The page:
policeman_winner-cover_Layout 1“I’m sorry, what did you say you were looking for?”

“I don’t know yet. An investigation’s proper course cannot be mapped in advance.  It follows each piece of information forward to the next one.”

“Oh yeah?”  When the young woman raises her eyebrows, it creates delicate furrows on her forehead.  “It sounds like you’re quoting from a textbook or something.”

Detective Henry Palace has a whole host of problems.  He’s got a moon bat sister whose equally ditzy husband is missing.  His fellow detectives no longer seem to be taking their jobs seriously.  He’s got a dead body hung in a McDonald’s washroom that everyone from the district attorney to the forensic examiner has determined is a suicide, his protestations to the contrary notwithstanding.  He’s also going to be dead in six months.

When it was finally determined that a 6.5 kilometer asteroid known as 2011GV, a.k.a. “Maia” is definitely going to hit the earth within six months, society fell apart.  Many people quit their jobs to pursue their “bucket lists”; many others chose to end things on their own terms, with pills, a gun, or dangling at the end of a rope.  Still others continued on with their daily lives through force of habit, either pretending nothing was wrong or simply not knowing what else to do.  Henry Palace is one of the lucky ones, in that he’s right where he wants to be.  He’s dreamed of being a detective since childhood, and finally realized it in the months preceding the discovery of Maia.  End of the world or not, Palace is doing what he loves, so when Peter Zell, insurance salesman and purveyor of pretty much the least useful service you could think of in a pre-apocalyptic world, ends up hanging from a belt in a dirty washroom, it looks like an open and shut case of suicide.  At least it does to everyone but Palace.  Something’s just not right, something innocuous, but curious at the same time.  If you’re going to kill yourself—why buy a new belt?

Thus begins Ben H. Winter’s Edgar award-winning, The Last Policeman, a novel which explores what it means to solve crime in a world where it really doesn’t matter.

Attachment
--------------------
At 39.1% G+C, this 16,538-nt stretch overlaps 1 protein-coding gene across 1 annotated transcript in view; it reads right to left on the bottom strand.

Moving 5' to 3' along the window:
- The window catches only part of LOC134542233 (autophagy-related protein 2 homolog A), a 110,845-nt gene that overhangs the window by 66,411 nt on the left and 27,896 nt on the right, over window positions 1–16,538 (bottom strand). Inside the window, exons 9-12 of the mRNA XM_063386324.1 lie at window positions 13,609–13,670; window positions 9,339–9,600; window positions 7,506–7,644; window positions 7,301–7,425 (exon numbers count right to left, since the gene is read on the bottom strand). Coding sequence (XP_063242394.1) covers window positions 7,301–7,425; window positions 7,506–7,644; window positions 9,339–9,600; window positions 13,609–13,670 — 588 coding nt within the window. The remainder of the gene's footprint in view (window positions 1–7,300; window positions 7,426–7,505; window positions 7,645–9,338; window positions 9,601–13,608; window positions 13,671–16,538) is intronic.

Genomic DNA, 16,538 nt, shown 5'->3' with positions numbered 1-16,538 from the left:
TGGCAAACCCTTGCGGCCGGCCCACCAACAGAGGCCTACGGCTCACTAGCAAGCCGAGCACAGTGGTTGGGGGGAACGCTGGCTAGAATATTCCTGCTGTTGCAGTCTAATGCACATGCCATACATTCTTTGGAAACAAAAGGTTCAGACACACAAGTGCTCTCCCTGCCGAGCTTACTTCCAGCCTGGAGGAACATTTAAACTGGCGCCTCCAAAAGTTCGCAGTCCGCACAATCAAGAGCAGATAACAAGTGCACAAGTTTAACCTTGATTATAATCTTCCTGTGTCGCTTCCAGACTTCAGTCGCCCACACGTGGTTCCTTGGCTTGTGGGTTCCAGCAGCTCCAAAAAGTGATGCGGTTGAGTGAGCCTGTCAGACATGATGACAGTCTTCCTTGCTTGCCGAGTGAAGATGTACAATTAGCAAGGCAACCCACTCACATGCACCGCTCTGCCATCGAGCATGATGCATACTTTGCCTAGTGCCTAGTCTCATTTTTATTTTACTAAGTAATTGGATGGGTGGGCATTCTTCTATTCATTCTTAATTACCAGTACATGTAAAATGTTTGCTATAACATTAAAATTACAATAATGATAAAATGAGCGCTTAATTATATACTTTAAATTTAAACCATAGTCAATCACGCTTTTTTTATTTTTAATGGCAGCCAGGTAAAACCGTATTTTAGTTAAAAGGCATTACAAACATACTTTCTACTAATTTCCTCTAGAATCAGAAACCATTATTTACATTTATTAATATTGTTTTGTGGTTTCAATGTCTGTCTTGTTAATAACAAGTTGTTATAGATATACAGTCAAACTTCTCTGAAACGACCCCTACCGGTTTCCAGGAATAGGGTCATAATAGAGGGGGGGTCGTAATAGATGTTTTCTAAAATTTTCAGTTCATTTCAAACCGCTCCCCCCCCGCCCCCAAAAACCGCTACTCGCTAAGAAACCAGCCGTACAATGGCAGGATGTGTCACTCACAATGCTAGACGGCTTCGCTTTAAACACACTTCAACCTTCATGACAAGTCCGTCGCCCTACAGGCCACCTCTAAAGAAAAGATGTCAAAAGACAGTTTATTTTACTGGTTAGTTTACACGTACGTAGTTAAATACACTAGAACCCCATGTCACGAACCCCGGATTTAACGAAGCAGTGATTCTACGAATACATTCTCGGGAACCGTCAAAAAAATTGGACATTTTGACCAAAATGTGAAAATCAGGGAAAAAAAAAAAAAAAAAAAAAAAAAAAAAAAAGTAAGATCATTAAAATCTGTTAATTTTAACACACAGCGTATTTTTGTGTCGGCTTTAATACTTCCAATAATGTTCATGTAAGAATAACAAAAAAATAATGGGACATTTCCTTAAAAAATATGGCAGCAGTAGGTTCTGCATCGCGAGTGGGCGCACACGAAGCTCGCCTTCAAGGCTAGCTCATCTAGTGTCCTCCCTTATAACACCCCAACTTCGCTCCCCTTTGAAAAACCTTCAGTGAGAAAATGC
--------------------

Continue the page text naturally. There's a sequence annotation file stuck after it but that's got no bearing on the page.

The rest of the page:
The Last Policeman is a police procedural in unusual times.  Henry Palace has to deal with both a dysfunctional society and the eroding infrastructure of a fictionalized Concord, New Hampshire which only gets worse as the end nears.  Basic modern technology such as the internet and cell phone service are spotty at best.  Simple forensics such as toxicology reports are hard to come by, and even fueling a departmental car is a daunting proposition.  A man who prefers a life of structure and reason, Palace is stubbornly rule bound and methodical, yet willing to bypass those investigative rules–if necessary–in his dogged pursuit of the truth.  He’s also got a well-honed sense of decency.  Where a meal costs tens of thousands of dollars due to the collapse of the banking system and the resulting hyper-inflation, he still tips well, even though he can’t really afford it.  When he discovers an unsavory aspect to the deceased Peter Zell’s past that might explain suicide as a likely scenario, he doesn’t just bow to popular opinion, and when his sister implores him to find her missing husband, family duty requires he follow-up.

The list of possible suspects is short, but the author provides us with enough theories that the reader isn’t aware of the culprit, or even if there is one, until late in the novel. Was it Zell’s boyhood friend with whom he had a falling out?  Could Zell’s suspiciously disinterested sister or her family have a role in his death?  As an insurance salesman unlikely to pay out policies in the face of the apocalypse, could it be a disgruntled customer?  And what is Zell’s connection with the charming Ms. Naomi Eddes, personal assistant to his boss and first noticed by Palace as she hurriedly walked away from the McDonald’s Zell’s body was found in?